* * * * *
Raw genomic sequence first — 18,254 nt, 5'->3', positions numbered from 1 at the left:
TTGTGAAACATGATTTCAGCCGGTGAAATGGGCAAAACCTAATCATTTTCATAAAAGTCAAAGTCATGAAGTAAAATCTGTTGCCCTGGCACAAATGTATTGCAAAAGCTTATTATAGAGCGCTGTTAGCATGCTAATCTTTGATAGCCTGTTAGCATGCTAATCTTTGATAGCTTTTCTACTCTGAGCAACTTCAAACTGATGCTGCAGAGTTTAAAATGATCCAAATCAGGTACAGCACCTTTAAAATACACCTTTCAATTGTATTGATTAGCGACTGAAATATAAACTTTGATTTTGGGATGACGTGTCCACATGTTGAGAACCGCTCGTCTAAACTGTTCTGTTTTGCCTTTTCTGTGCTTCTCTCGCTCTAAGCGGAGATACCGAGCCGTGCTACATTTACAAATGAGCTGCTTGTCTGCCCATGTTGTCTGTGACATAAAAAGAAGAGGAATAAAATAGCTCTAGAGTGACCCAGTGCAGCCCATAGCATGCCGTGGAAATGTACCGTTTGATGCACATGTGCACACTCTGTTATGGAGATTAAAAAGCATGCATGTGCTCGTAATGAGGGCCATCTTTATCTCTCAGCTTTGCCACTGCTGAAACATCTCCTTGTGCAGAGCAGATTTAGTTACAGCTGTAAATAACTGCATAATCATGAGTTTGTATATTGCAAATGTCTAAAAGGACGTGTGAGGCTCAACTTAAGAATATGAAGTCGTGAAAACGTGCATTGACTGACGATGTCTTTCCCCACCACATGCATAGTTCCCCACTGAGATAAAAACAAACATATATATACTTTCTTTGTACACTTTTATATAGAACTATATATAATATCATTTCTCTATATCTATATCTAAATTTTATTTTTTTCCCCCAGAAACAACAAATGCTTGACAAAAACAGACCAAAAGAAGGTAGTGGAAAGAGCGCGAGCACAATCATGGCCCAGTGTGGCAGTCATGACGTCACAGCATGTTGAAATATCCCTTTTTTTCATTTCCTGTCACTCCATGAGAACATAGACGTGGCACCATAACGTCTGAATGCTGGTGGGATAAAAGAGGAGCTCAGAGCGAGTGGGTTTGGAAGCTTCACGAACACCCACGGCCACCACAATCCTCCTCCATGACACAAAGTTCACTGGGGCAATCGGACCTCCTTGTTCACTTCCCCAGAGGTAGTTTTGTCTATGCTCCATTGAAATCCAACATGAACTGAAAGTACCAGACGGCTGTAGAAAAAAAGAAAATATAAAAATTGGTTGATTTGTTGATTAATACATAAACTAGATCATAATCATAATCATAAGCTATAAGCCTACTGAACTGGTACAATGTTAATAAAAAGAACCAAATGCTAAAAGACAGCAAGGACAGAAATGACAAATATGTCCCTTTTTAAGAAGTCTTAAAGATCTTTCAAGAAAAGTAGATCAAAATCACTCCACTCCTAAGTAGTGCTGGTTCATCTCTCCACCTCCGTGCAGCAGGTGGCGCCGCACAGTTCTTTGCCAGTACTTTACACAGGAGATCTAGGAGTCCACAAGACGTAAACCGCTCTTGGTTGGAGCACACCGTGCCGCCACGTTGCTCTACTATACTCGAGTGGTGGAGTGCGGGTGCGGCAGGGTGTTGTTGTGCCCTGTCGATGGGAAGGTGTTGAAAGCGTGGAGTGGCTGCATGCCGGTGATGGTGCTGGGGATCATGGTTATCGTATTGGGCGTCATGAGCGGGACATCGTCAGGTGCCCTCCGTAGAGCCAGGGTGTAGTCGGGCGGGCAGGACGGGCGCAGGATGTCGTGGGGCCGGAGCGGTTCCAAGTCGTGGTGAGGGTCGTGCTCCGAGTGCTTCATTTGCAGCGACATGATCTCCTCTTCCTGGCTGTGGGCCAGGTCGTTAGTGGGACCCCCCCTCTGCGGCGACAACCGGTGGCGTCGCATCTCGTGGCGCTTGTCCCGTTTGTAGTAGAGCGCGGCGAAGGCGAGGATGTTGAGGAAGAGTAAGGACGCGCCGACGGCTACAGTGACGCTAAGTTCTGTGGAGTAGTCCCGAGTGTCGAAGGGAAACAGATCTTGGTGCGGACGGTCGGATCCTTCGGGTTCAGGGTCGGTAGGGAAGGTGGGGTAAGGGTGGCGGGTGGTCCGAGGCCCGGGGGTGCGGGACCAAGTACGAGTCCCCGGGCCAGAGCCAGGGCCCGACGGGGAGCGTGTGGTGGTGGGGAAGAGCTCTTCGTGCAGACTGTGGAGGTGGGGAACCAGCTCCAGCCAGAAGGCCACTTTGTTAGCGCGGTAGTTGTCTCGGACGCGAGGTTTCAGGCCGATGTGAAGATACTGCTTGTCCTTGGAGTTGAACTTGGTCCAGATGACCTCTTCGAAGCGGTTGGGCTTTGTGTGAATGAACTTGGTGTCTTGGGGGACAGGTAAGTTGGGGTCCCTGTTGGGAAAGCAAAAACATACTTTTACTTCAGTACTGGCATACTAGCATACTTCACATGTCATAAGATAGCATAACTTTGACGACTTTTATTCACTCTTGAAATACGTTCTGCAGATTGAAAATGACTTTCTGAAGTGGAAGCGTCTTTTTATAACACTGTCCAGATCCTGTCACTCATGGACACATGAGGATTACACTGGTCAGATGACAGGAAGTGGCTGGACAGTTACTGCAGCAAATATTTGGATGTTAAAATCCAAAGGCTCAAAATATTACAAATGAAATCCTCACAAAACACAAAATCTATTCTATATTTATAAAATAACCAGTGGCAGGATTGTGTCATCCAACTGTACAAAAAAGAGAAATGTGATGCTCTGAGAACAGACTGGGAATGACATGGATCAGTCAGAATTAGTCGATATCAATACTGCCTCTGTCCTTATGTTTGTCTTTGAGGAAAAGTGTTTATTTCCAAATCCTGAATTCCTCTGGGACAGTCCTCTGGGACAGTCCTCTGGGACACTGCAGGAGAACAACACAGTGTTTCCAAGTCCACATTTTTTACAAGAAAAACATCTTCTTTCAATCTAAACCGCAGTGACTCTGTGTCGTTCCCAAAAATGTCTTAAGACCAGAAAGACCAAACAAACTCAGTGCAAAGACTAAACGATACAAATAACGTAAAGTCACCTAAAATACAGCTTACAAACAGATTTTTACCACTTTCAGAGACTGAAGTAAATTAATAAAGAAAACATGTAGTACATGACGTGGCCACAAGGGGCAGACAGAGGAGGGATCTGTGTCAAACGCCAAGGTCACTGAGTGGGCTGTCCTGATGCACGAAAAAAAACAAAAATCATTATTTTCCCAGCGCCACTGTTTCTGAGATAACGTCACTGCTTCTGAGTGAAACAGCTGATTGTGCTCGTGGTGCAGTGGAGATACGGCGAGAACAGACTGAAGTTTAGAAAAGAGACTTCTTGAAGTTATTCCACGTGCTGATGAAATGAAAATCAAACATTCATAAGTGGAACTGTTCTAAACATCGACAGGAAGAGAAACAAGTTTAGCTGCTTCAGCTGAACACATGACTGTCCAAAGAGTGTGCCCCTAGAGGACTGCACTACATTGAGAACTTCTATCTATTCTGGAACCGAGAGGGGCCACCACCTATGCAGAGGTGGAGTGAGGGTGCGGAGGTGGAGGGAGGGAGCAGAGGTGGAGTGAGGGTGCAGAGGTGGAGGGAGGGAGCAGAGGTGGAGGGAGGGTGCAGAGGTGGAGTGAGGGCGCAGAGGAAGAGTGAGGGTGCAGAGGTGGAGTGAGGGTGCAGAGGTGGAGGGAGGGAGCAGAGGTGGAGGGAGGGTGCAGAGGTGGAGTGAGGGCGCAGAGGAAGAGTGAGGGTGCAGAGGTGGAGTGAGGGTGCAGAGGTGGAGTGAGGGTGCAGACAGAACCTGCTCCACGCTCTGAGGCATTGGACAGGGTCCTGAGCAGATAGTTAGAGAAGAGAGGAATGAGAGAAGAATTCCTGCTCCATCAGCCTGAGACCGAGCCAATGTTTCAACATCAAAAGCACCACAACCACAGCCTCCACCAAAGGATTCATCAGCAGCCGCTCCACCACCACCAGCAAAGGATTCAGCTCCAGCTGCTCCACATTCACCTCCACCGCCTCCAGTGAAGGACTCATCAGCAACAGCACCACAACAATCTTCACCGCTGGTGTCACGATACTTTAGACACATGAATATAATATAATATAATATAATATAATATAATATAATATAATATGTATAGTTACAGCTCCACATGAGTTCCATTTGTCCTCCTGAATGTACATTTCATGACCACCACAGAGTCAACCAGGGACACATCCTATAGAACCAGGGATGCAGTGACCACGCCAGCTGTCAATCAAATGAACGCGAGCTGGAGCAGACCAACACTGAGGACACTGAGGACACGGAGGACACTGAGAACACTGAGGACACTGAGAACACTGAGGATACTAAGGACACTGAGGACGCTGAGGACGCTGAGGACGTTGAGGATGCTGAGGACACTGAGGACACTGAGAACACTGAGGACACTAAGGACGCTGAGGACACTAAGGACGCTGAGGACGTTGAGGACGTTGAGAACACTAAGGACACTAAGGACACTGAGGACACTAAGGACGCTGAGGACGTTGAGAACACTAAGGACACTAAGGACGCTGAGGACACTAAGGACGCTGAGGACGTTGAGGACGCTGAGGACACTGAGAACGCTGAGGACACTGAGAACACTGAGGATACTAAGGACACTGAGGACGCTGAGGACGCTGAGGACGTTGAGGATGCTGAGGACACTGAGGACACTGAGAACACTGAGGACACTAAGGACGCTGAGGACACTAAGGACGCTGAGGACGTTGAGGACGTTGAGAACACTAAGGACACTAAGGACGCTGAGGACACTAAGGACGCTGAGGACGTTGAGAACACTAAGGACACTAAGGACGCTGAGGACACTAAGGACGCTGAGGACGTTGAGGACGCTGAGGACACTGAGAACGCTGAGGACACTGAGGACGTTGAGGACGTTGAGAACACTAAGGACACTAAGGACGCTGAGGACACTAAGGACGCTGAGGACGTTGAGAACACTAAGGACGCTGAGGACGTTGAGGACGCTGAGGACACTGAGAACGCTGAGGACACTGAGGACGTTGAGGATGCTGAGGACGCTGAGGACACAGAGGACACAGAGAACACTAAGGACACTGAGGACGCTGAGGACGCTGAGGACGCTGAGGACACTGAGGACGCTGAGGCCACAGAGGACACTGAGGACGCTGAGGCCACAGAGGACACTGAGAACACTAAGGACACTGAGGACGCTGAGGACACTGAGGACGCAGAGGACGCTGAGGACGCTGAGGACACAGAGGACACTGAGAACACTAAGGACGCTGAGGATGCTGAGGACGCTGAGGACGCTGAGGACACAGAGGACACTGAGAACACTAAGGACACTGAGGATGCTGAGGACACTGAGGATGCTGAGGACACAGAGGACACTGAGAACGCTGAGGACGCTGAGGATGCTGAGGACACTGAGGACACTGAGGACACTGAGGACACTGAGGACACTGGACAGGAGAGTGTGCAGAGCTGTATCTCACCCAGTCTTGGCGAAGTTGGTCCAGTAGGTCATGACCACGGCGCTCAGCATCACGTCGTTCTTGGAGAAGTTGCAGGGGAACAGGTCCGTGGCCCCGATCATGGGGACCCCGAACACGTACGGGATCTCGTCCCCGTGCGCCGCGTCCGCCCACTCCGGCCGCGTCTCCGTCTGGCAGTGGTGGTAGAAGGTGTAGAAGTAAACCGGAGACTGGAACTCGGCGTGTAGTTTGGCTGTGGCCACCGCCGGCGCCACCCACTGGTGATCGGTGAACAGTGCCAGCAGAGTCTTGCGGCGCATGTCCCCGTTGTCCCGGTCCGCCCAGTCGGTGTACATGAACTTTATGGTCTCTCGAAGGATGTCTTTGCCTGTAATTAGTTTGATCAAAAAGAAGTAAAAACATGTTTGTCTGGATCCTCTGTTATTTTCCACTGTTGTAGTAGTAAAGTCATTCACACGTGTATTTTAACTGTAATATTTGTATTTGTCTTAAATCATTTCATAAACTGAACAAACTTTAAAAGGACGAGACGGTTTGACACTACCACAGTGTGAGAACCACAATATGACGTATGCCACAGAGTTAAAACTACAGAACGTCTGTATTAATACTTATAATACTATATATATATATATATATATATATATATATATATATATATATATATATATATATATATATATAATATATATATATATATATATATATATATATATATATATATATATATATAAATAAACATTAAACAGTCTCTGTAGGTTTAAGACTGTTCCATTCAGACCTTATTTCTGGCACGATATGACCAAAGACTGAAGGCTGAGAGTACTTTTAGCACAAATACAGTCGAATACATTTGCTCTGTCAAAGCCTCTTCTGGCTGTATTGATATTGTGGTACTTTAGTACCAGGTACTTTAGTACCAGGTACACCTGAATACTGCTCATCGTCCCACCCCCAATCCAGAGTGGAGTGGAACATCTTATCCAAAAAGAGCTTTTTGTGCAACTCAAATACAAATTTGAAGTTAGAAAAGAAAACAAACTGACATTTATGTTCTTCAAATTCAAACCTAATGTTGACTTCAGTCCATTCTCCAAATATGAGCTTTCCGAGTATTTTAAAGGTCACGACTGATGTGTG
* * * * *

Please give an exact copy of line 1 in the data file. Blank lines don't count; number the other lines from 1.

Raw genomic sequence first — 18,254 nt, 5'->3', positions numbered from 1 at the left: